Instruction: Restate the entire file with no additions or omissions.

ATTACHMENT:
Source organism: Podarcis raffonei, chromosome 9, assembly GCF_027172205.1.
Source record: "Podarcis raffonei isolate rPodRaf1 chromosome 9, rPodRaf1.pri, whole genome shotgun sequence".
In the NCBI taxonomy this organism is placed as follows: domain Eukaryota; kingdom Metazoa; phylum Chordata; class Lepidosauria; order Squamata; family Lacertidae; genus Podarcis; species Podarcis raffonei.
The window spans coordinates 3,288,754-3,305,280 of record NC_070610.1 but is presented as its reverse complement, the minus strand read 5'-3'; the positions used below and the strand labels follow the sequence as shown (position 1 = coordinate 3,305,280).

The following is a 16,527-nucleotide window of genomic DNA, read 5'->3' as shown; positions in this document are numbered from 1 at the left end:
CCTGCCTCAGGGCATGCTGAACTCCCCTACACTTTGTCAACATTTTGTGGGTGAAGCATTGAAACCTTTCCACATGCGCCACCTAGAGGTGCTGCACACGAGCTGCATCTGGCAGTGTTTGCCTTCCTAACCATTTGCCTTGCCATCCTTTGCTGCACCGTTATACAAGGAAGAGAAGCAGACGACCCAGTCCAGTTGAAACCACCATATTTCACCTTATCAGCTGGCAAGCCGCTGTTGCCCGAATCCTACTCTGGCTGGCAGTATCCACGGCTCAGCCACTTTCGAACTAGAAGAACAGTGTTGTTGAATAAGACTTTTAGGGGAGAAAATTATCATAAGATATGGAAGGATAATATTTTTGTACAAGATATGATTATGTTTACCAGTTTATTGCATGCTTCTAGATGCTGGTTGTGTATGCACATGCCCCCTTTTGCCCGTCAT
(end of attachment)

Source organism: Podarcis raffonei, chromosome 9, assembly GCF_027172205.1.
Source record: "Podarcis raffonei isolate rPodRaf1 chromosome 9, rPodRaf1.pri, whole genome shotgun sequence".
In the NCBI taxonomy this organism is placed as follows: domain Eukaryota; kingdom Metazoa; phylum Chordata; class Lepidosauria; order Squamata; family Lacertidae; genus Podarcis; species Podarcis raffonei.
The window spans coordinates 3,288,754-3,305,280 of record NC_070610.1 but is presented as its reverse complement, the minus strand read 5'-3'; the positions used below and the strand labels follow the sequence as shown (position 1 = coordinate 3,305,280).

The following is a 16,527-nucleotide window of genomic DNA, read 5'->3' as shown; positions in this document are numbered from 1 at the left end:
CCTGCCTCAGGGCATGCTGAACTCCCCTACACTTTGTCAACATTTTGTGGGTGAAGCATTGAAACCTTTCCACATGCGCCACCTAGAGGTGCTGCACACGAGCTGCATCTGGCAGTGTTTGCCTTCCTAACCATTTGCCTTGCCATCCTTTGCTGCACCGTTATACAAGGAAGAGAAGCAGACGACCCAGTCCAGTTGAAACCACCATATTTCACCTTATCAGCTGGCAAGCCGCTGTTGCCCGAATCCTACTCTGGCTGGCAGTATCCACGGCTCAGCCACTTTCGAACTAGAAGAACAGTGTTGTTGAATAAGACTTTTAGGGGAGAAAATTATCATAAGATATGGAAGGATAATATTTTTGTACAAGATATGATTATGTTTACCAGTTTATTGCATGCTTCTAGATGCTGGTTGTGTATGCACATGCCCCCTTTTGCCCGTCAT